I was inspired by the U.N. work of Sr. Caroljean Willie, SC, who shared “What Does Faith Have to Do with Sustainability;” Sr. Toni Nash, CSJ, offered the integration of the New Story of Thomas Berry into our lives and religious traditions.
As we sang, danced, prayed and explored the meaning of the emerging humanity. I kept asking the questions: But what is emerging? What is the next step? The emerging humanity must move forth in the context of cosmology and new awareness of being part of Earth; in awareness of interdependence; with a desire to make a positive contribution; within diversity and in the context of new collaborations.
The work and invitation of Jennifer Morgan, president of the Deep Time Journey Network unveiled one new opportunity that brings these elements together; the online Deep Time Journey Network connects people from diverse fields of science, art, religion and education to share resources, work, questions and collaborations to further the work.
Urban ecology is another emerging field some Sisters of Earth talked about. Since the majority of the world’s population lives in cities, this is where the greatest transformation is possible in energy use, roof gardening, utilizing empty lots for food production, water harvesting, solar and wind need to occur. A new urban frontier beckons while offering an opportunity for new forms of community.
Intentional community conversations fluttered about dinner tables during the weekend – communities where listening to and supporting one another is vital in order to address the common good and systemic change. Intergenerational sharing of work, creativity and spirituality with youth and elders connecting in significant ways must happen to forge an emerging future. Embracing and exploring the possibilities of social media and initiatives such as Deep Time Journey Network are essential in addressing the complexities of climate change and social concerns.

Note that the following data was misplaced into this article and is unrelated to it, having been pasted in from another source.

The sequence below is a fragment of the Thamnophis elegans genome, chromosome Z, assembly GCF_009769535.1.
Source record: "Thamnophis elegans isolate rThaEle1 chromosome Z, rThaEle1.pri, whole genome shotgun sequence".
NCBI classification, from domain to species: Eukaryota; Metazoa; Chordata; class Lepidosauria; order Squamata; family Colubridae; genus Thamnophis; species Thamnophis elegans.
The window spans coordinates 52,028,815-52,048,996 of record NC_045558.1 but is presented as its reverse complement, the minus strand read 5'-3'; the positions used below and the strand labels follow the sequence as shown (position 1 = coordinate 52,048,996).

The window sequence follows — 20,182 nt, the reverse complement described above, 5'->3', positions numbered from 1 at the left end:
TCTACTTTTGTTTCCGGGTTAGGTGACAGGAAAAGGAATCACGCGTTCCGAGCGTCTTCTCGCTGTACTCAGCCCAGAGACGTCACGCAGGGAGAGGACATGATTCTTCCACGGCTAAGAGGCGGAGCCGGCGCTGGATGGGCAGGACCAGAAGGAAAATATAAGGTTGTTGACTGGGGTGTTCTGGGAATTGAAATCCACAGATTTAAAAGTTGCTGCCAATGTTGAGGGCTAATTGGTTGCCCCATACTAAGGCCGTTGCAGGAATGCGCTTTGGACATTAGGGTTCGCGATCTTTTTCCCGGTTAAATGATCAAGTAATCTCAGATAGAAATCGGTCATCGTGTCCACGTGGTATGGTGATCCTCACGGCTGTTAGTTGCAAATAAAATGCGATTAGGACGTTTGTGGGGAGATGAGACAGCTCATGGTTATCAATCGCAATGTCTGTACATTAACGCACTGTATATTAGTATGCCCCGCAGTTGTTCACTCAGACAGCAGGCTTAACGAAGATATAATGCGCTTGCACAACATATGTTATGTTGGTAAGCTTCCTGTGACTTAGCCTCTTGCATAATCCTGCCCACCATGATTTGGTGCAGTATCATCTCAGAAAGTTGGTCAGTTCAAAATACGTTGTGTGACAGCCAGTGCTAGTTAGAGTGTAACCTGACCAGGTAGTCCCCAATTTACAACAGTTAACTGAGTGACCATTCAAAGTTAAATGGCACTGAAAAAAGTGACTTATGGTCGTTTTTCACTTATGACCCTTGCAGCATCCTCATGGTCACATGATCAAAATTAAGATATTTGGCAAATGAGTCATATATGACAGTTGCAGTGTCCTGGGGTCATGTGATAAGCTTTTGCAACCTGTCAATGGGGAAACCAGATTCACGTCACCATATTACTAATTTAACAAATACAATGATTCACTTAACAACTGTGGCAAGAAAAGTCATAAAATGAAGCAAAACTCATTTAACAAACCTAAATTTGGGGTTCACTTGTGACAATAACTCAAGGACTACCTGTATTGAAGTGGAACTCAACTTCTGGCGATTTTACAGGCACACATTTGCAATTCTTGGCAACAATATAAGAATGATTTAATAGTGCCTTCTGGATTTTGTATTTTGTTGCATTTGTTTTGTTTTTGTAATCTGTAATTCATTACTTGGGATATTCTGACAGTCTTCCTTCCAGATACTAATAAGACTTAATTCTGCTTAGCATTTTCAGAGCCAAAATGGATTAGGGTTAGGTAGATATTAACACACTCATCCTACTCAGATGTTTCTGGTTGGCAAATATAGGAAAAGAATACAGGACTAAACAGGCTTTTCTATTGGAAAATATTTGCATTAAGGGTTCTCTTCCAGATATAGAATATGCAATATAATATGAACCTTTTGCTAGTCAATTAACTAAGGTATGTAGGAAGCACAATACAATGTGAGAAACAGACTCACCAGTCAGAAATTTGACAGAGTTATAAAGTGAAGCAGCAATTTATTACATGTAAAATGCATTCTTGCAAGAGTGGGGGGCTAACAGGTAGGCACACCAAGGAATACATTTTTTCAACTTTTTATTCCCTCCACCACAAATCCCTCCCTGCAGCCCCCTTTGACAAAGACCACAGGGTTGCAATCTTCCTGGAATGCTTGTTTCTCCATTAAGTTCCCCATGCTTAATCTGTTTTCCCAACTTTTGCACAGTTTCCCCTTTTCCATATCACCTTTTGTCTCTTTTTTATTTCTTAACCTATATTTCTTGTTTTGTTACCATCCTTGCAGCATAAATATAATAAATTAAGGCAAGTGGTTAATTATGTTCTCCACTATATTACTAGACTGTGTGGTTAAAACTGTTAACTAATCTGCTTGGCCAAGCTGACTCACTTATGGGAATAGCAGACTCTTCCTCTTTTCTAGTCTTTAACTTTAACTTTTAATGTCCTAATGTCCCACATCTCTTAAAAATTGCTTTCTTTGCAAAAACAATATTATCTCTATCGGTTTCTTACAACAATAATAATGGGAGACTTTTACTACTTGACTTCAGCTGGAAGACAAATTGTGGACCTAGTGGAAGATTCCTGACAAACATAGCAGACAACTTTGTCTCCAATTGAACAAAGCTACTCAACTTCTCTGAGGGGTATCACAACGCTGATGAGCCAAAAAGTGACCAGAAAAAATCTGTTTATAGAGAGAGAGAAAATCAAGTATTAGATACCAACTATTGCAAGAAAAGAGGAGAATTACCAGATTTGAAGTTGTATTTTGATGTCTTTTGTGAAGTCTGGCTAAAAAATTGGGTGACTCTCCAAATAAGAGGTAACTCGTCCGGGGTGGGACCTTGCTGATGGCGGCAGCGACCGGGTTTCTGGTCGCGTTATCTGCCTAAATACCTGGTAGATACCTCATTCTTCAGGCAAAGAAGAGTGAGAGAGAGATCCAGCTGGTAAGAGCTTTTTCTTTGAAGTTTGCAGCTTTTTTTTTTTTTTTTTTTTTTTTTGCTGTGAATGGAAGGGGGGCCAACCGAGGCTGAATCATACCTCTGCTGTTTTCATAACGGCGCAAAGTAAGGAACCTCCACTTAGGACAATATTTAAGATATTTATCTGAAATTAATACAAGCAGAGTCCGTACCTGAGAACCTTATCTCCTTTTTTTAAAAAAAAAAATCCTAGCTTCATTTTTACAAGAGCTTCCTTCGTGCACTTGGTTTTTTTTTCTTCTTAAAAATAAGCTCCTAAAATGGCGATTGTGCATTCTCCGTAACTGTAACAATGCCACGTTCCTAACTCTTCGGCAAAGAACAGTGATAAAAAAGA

Inserting ourselves into the world of policy advocacy in a way that holds a spiritual center and openness to unlikely collaborations beckons some. Amidst all, it is important to continue to reflect and theologize experiences. What might a Theology of Deep Time look like, and how might it serve us into the future?
As we sang “I am one hundred voices and I am singing, we are not alone,” a few of our painted lady butterflies began to emerge. We carried them outdoors. Several principles of the emergent human came to me as blessings for my winged sisters. Stretch beyond assumptions, trust goodness at the heart of world, hold the tension between beauty and destruction, change is not linear and love from a deep place of gratitude.
[Joan Brown, OSF, is executive director of New Mexico Interfaith Power and Light and a member of the Franciscan Sisters of Rochester, Minn. She may be reached at firstname.lastname@example.org.]